This entry comes by popular request. A lot of people have been asking what they can do to use less oil, and reduce demand for the sticky stuff ruining beaches everywhere. Here’s my top ten, feel free to add to it in comments:1. Carpool, cycle or use public transport to go to work.2. Choose, when possible, products packaged …
Airlines are slowly experimenting with alternative fuel mixtures to reduce greenhouse gases.
Plug-in vehicle sales un the US hit an all-time record of 159,000 units in 2016. That’s encouraging, but we are still in early days with EVs representing less than 1 percent of the new car market. It’s hard to know if the upward trend will continue, especially considering the many unpredictable factors, most notably gas prices. But what unfortunately seems very likely in the coming years is a systematic attempt to reverse incentives and other legislation that supports cleaner transportation.
If necessary, the battery can be replaced. A replacement battery must be of the following type:
Barnes & Noble Lithium Polymer battery
Model Number BNRB1530
Rating: 3.7V, 1530mAh, 5.66Wh
You will need a small Phillips head screw driver (size 0 or 00).
I recently picked up a 1st generation Nook for $20. I was a little weary of the age of the battery (6 or so years old?), but it turns out that this Nook is one of the few consumer electronics released in recent memory that was built to be repairable. (The battery was meant to be replaced! There are even official instructions.) This is in stark contrast to my 2nd generation Amazon Kindle which had hardware problems and became unusable right after the warranty period ended. That experience soured me on the Kindle, understandably.
At any rate, the only Nook that has a user-replaceable battery is the 1st generation model. Also, it seems that Barnes and Noble doesn’t seem to sell the replacement anymore. (I could only find one outdated listing). Fortunately, the batteries are easily found online for about $10. The steps are pretty obvious to replace it: pop off the back with your fingers, unscrew a screw, put the new battery in, and then reverse the process.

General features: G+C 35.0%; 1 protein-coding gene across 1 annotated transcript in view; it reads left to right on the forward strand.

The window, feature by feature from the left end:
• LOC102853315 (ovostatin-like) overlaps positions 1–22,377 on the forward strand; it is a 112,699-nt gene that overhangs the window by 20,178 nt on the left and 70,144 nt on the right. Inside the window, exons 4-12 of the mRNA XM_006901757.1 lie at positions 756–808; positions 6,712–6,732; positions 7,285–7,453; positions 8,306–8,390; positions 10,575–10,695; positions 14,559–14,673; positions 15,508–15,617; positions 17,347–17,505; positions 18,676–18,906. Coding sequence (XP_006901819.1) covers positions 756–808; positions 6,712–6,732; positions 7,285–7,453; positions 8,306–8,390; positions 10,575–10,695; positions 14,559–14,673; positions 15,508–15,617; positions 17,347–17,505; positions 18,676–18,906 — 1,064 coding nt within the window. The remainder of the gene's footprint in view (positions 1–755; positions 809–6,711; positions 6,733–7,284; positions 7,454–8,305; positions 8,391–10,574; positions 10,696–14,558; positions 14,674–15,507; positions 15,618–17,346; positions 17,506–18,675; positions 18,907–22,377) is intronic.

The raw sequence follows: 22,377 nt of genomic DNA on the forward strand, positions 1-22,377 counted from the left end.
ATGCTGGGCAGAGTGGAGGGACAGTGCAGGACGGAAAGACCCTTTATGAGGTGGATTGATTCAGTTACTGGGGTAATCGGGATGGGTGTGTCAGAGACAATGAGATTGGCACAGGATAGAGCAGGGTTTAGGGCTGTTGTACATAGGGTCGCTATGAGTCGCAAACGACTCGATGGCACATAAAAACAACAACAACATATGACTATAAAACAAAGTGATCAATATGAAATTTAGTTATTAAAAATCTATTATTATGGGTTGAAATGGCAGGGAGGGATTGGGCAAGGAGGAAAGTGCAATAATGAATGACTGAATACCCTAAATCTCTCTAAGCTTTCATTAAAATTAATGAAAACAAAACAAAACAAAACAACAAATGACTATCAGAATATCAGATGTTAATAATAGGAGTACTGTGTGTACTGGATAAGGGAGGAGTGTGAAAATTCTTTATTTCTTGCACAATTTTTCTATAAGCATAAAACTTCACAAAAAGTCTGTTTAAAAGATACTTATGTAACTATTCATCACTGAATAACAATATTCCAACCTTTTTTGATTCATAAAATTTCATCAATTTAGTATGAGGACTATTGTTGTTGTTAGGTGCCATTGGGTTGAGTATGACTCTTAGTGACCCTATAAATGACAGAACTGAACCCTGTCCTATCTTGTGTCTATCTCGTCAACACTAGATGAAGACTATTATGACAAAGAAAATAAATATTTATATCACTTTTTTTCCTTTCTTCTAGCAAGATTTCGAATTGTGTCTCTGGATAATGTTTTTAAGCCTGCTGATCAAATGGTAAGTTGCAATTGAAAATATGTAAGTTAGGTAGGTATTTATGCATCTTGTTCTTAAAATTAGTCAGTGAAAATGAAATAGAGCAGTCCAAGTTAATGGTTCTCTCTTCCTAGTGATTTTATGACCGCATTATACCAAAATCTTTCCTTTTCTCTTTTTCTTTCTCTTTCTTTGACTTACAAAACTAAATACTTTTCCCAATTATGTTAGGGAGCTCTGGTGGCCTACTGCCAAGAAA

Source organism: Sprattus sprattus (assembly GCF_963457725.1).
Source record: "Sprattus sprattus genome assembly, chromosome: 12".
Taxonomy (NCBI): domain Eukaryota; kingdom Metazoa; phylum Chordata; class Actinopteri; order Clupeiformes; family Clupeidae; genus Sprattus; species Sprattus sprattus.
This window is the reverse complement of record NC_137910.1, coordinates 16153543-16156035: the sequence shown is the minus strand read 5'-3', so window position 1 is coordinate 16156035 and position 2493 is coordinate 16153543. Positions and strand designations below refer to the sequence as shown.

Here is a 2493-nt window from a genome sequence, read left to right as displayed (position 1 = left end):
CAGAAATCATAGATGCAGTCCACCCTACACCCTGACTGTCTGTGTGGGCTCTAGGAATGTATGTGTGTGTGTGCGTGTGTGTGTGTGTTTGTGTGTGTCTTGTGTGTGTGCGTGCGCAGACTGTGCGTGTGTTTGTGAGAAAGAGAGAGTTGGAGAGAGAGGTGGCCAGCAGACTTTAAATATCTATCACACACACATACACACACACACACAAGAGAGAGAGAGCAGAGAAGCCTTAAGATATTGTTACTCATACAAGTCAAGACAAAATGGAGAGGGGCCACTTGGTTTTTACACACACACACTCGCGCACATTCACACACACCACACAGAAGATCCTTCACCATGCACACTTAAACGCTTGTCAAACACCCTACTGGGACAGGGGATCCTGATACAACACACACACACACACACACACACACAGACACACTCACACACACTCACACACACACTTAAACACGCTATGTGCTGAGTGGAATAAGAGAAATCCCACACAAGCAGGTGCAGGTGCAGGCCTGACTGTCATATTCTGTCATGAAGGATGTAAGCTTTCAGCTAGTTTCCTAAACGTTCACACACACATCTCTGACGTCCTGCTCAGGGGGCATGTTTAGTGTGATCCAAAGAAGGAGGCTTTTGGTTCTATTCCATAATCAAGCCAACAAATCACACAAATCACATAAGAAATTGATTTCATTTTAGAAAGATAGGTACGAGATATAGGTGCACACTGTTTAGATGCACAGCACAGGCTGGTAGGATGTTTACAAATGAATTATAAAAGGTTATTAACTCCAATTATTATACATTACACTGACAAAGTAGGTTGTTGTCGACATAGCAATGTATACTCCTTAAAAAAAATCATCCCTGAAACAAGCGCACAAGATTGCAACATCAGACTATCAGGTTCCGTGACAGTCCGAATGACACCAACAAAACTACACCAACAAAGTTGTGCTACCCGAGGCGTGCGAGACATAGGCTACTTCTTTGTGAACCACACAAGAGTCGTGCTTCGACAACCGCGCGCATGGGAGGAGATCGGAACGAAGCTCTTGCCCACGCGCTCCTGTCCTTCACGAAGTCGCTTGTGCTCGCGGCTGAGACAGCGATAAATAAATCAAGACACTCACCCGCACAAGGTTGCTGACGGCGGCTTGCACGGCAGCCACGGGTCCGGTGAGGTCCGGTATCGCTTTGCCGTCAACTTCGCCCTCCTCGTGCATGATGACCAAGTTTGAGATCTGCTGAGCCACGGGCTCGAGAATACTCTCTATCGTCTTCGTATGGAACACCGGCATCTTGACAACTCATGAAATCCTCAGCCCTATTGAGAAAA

Between the replaceable battery and the free 3G internet included with the device, hopefully these devices stay in use for quite a long time!
The Iowa City City Council has approved several proposed changes that will expand the city’s current recycling program. This includes the addition of multifamily units, like apartments, and curbside food waste collection. The final reading of these changes to the City Code was unanimously approved by City Council at its meeting on November 1st, 2016.
We’ve needed multifamily (apartment/condo) recycling and food waste composting for quite some time. Glad to see progress on this!
Americans may not think much about what goes into the plastic packaging material they take for granted in everyday products. Most modern packaging materials are made from polystyrene and other synthetics that are not only made from petroleum, but also take a lot of energy to make.